Purpose of secondary

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Purpose of secondary

Postby spgriffin » Sat Sep 19, 2009 9:48 am

A few questions on primary to secondary fermentation:

1. When is it necessary?
2. Should I always?
3. How long should beer be in a secondary?
4. Is 3 weeks too long for low gravity beers?

Those questions are primarily based on ale fermentation.

Thanks in advance.
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Postby slothrob » Sun Sep 20, 2009 4:22 pm

Here are my thoughts on secondaries:

1) A secondary is foremost for clearing and bulk aging without a risk of off flavor from a dying yeast cake. A secondary is necessary if you want to age a beer prior to bottling. It's widely believed that aging progresses faster in bulk, but mostly you want to bulk age something that will benefit for being allowed to vent (like blowing off sulfur) or from precipitating material that you don't want in the bottle (like cold conditioning to clear a beer). I like to age big beer like an Imperial Stout for 6 months or more in secondary, then 6 months or more in the bottle, but I don't know if it would come out any different if I only aged it in the bottle.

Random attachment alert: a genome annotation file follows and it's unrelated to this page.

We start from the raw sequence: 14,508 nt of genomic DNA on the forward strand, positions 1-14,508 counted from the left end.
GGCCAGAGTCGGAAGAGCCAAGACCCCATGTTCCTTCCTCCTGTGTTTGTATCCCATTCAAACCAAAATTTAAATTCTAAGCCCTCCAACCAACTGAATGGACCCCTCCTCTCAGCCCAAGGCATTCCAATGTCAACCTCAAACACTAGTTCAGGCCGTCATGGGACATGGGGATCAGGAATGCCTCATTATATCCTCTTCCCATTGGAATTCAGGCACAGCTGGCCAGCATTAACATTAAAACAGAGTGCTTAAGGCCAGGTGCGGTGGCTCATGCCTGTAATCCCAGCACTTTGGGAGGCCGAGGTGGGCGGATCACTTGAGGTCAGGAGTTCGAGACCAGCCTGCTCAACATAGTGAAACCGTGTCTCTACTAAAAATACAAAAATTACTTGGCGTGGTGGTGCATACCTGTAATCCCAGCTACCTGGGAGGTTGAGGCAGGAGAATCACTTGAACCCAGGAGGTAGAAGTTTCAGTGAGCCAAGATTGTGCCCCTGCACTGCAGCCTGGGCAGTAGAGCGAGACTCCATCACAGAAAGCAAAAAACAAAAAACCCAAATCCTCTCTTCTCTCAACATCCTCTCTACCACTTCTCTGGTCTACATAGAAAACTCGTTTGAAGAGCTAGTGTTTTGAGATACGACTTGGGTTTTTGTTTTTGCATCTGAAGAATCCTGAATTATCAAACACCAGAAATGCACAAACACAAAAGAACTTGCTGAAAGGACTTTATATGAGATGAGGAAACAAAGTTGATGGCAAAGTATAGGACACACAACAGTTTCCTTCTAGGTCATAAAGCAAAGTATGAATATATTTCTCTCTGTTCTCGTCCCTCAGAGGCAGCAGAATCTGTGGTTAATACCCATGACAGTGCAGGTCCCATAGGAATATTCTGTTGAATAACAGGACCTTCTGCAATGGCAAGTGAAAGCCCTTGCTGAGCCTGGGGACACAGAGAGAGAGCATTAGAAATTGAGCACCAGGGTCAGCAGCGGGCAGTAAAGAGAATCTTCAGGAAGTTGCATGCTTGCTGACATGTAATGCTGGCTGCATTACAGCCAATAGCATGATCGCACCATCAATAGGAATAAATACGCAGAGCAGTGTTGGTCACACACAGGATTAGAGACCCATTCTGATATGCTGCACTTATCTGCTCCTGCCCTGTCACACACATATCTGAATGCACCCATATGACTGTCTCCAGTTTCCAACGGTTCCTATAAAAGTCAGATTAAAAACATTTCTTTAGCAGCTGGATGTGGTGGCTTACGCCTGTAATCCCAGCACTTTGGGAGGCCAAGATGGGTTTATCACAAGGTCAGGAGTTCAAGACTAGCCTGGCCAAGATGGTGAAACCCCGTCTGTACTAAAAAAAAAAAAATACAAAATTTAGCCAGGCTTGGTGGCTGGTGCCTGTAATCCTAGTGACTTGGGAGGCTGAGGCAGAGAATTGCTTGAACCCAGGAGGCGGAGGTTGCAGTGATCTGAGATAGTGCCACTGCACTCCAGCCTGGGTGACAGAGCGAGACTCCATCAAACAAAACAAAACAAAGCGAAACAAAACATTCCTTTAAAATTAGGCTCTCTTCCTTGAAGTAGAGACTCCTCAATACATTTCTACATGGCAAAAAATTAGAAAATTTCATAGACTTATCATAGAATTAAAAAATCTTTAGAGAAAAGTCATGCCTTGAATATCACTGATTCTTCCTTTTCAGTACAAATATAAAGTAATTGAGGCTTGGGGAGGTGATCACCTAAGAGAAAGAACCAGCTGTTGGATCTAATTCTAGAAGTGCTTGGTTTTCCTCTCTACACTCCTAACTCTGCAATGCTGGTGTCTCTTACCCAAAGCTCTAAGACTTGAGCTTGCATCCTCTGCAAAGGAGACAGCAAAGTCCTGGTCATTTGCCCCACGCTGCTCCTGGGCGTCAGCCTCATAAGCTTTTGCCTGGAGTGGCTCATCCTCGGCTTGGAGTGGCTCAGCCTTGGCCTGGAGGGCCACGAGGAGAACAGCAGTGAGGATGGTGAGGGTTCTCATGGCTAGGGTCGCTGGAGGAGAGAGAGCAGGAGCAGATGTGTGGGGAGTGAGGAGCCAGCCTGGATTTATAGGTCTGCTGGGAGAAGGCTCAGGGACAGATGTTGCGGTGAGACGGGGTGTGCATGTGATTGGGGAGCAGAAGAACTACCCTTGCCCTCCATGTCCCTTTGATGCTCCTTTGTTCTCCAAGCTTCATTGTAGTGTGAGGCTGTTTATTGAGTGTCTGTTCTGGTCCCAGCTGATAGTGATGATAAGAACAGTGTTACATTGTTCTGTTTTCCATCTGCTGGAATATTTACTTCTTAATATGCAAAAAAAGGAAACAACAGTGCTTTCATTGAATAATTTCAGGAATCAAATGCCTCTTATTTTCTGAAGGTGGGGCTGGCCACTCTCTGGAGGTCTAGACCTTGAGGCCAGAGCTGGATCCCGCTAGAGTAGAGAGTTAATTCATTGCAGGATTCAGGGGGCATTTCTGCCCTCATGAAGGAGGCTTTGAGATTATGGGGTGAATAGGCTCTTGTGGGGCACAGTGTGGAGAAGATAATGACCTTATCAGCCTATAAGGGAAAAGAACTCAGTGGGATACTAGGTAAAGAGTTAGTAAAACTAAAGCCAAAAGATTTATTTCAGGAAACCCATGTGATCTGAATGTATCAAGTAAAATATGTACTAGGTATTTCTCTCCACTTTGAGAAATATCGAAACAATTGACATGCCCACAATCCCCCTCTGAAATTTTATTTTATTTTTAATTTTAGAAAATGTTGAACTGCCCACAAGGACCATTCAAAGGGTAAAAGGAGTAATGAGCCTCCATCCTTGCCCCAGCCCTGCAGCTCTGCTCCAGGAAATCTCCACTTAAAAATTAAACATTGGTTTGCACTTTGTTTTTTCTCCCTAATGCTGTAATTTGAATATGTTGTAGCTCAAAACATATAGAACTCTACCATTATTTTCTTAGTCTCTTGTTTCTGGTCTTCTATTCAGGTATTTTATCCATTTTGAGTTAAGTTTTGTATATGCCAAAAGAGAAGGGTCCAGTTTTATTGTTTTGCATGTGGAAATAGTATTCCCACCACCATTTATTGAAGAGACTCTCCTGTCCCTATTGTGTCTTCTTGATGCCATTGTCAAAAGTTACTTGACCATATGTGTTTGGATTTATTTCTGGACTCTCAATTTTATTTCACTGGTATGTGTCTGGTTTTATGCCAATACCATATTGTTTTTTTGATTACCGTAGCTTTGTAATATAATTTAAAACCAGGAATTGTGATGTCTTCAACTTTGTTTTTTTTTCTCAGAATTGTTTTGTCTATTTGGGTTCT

If you have trouble getting a good clean transfer for bottling, though, a secondary is worth using just to minimize the amount of yeast in the bottles.

2) No.

3) Minimally, secondary until it has cleared, and any sulfur, acetaldehyde or diacetyl have disappeared. It's best if those are gone by the end of primary, though, and there can be some reduction of all these after bottling. On big beers, I like to sense some smoothing and melding of the flavors and a reduction of any hot alcohol character.

4) Low gravity, like an Ordinary Bitter (say 1.040 or less)?
I think they're usually better fresh, so I wouldn't usually secondary, but when I have, I don't usually go more than a week or 2 to clear the beer or maybe blow off some sulfur.

When I make some moderate gravity beers (~1.047) with low flocculating yeast, like an Alt or a Kölsch, it wouldn't be uncommon for me to age or cold condition the beer in secondary for 3 weeks to a month before it goes clear and tastes like I think it should.
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